Robert J. Parins

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Robert J. Parins
Born Robert James Parins
(1918-08-23)August 23, 1918
Green Bay, Wisconsin
Died May 26, 2017(2017-05-26) (aged 98)
Hobart, Wisconsin
Occupation Judge
Known for President of the Green Bay Packers (1982-1989)

Robert James Parins (August 23, 1918 – May 26, 2017) was an American judge and the president of the Green Bay Packers, an American professional football team, from 1982 to 1989.


Born on August 23, 1918 in Green Bay, Wisconsin, Parins graduated from Green Bay East High School in 1936. He received a law degree from the University of Wisconsin Law School in 1940. Parins served as Brown County, Wisconsin Circuit Court judge from 1968 to 1982.[1] He served as a reserve judge for the Wisconsin circuit courts in District 7.[2] He died on May 26, 2017 in Hobart, Wisconsin at the age of 98.[3][4]

Court cases[edit]

Ruling related to Jeffrey Dahmer[edit]

Parins in 1994[5] ruled police officers Joseph T. Gabrish and John Balcerzak reinstated because their dismissals were too harsh. Additionally, they were rewarded around $55,000 as back pay.

The officers were originally dismissed for returning Konerak Sinthasomphone, who was a 14-year-old Laotian boy, to the serial killer Jeffrey Dahmer on May 27, 1991. Sinthasomphone was reported missing the prior day. He had escaped Dahmer and was found naked, drugged, and with anal bleeding by Nichole Childress and Sandra Smith, two young black women. The women called police and four officers showed up, two being Garish and Balcerzak. The officers threatened to arrest Childress and Smith if they persisted in trying to help Sinthasomphone or to provide information.[6] The officers escorted Sinthasomphone back inside Dahmer's apartment where Dahmer later killed him. At the time, Dahmer was a known registered sex offender and on probation for sexually fondling Somsack Sinthasomphone (Konerak's older brother) years earlier. Sinthasomphone became Dahmer's 13th rape and murder victim.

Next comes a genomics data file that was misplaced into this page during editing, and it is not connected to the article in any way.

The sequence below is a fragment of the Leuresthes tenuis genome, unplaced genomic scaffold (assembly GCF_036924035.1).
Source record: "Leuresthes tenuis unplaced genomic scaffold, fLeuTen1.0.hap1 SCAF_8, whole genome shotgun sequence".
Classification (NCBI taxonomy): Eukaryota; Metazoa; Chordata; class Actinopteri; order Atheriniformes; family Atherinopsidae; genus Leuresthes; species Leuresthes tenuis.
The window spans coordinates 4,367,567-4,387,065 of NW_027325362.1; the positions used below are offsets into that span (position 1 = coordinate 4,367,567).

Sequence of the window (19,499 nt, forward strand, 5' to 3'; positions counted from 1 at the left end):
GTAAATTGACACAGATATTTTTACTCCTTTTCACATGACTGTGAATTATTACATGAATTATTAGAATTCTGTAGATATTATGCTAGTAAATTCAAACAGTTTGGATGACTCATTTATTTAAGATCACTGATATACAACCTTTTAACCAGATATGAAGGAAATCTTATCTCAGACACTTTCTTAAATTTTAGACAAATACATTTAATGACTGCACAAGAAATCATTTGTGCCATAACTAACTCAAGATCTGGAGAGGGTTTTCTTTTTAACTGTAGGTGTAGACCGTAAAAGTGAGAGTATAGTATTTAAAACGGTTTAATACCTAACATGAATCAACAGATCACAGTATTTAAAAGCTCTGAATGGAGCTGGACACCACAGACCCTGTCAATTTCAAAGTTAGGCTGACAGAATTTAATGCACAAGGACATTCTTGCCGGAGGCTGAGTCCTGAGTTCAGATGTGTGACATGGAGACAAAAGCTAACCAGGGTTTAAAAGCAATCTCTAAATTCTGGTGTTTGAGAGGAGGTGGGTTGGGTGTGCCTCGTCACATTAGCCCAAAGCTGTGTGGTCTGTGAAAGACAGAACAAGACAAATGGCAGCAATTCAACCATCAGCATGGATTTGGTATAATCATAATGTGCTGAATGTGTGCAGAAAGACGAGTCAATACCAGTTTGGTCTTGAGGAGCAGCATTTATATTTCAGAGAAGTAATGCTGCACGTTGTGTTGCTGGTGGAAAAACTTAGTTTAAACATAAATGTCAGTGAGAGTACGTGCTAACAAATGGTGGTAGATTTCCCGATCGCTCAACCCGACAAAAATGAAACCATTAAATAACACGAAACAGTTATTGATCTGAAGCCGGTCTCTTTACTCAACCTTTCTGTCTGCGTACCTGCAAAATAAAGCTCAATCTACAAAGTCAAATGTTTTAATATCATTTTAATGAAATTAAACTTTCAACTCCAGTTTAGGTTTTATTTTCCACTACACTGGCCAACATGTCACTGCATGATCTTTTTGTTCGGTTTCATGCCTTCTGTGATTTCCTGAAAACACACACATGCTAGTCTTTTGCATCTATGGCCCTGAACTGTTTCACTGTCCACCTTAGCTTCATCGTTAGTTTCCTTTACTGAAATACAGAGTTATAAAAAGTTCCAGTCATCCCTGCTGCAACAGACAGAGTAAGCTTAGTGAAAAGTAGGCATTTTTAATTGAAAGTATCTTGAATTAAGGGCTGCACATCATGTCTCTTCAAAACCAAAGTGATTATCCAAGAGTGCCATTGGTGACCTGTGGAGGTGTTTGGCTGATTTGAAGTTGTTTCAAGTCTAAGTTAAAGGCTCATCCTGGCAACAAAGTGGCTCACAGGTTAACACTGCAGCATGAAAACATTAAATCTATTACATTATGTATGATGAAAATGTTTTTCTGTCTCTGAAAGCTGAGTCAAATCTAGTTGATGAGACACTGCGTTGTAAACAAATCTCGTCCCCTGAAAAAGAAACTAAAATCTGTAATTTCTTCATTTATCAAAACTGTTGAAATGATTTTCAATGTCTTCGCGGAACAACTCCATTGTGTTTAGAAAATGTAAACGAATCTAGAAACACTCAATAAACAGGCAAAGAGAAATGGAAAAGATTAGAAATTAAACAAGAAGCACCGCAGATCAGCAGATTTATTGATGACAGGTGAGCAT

Judge Parins was appointed to hear the case by the director of state courts because he was not from Milwaukee County. Judge Parins said, "It is shocking to one's sense of fairness," of the dismissals and Garish and Balcerzak should have been suspended for 60 days at most.

The records of conversation between dispatch, the officers, and witnesses conveyed racism and homophobia by police, which demonstrated bad judgment and led to the death of Sinthasomphone[7] and the reason Garish and Balcerzak were fired. Despite repeated statements to police that Sinthasomphone was underage, police did not bother to investigate any available information.

President of the Green Bay Packers organization[edit]

After being a vice-president in the Green Bay Packers organization,[8] Parins was named the team's president on May 31, 1982, succeeding Dominic Olejniczak.[9] He was the teams' first full-time president[9] and served until he retired on June 5, 1989 after being succeeded by Bob Harlan.[9] While Parins was president, the Packers' record was 43-61-2.[10] Parins was inducted into the Green Bay Packers Hall of Fame in 1998.[11]


During Parins' tenure, the team's most notable activities were:

  • The Packers made the playoffs in 1982, their first appearance since 1972.[9]
  • In 1983, coach Bart Starr was released and replaced by Forrest Gregg.[9]
  • The Packers built 72 private box seats in 1985, increasing their stadium's capacity to 56,926.[9]
  • Green Bay Packers Foundation was created in 1987 to distribute funds to area charities.[11]
  • The Packers increased their profit from $2 million in 1986 and to $3 million the following year.[9]
  • Forest Gregg resigned as head coach in 1988 and was replaced by Lindy Infante.[9]


  1. ^ Christl, Cliff. "Judge Robert J. Parins". Green Bay Packers. Retrieved May 27, 2017. 
  2. ^ FindLaw-Balcerkzak v. City of Milwaukee
  3. ^ Chiari, Mike (May 27, 2017). "Former Packers President Judge Robert J. Parins Dies at Age 98". Bleacher Report. Retrieved May 28, 2017. 
  4. ^ Christl, Cliff (May 27, 2017). "Judge Robert J. Parins set stage for Packers' success". Green Bay Packers. Retrieved May 28, 2017. 
  5. ^ "Victory for Two in Dahmer Case". The New York Times. April 28, 1994. ISSN 0362-4331. Retrieved May 28, 2017. 
  6. ^ "The Estate Of Konerak Sinthasomphone v. The City of Milwaukee". United States District Court. March 5, 1992. Retrieved May 28, 2017. 
  7. ^ Worthington, Rogers (August 2, 1991). "Could Police Have Saved Young Victim? -- 911 Tapes Show Officers Were In Dahmer's Place, Left Teen To Fate". The Seattle Times. Retrieved May 28, 2017. 
  8. ^ "Packers Shuffle Top Management". The New York Times. October 12, 1981. ISSN 0362-4331. Retrieved May 28, 2017. 
  9. ^ a b c d e f g h "Packers Chrnonology". Green Bay Packers. Archived from the original on January 3, 2010. Retrieved January 5, 2010. 
  10. ^ Looney, Douglas S. (August 28, 1989). "Shake-up In Title Town". Sports Illustrated. Archived from the original on October 25, 2012. Retrieved May 28, 2017. 
  11. ^ a b "Robert J. Parins". Green Bay Packers Hall of Fame. 1998. Retrieved January 5, 2010. [dead link]

External links[edit]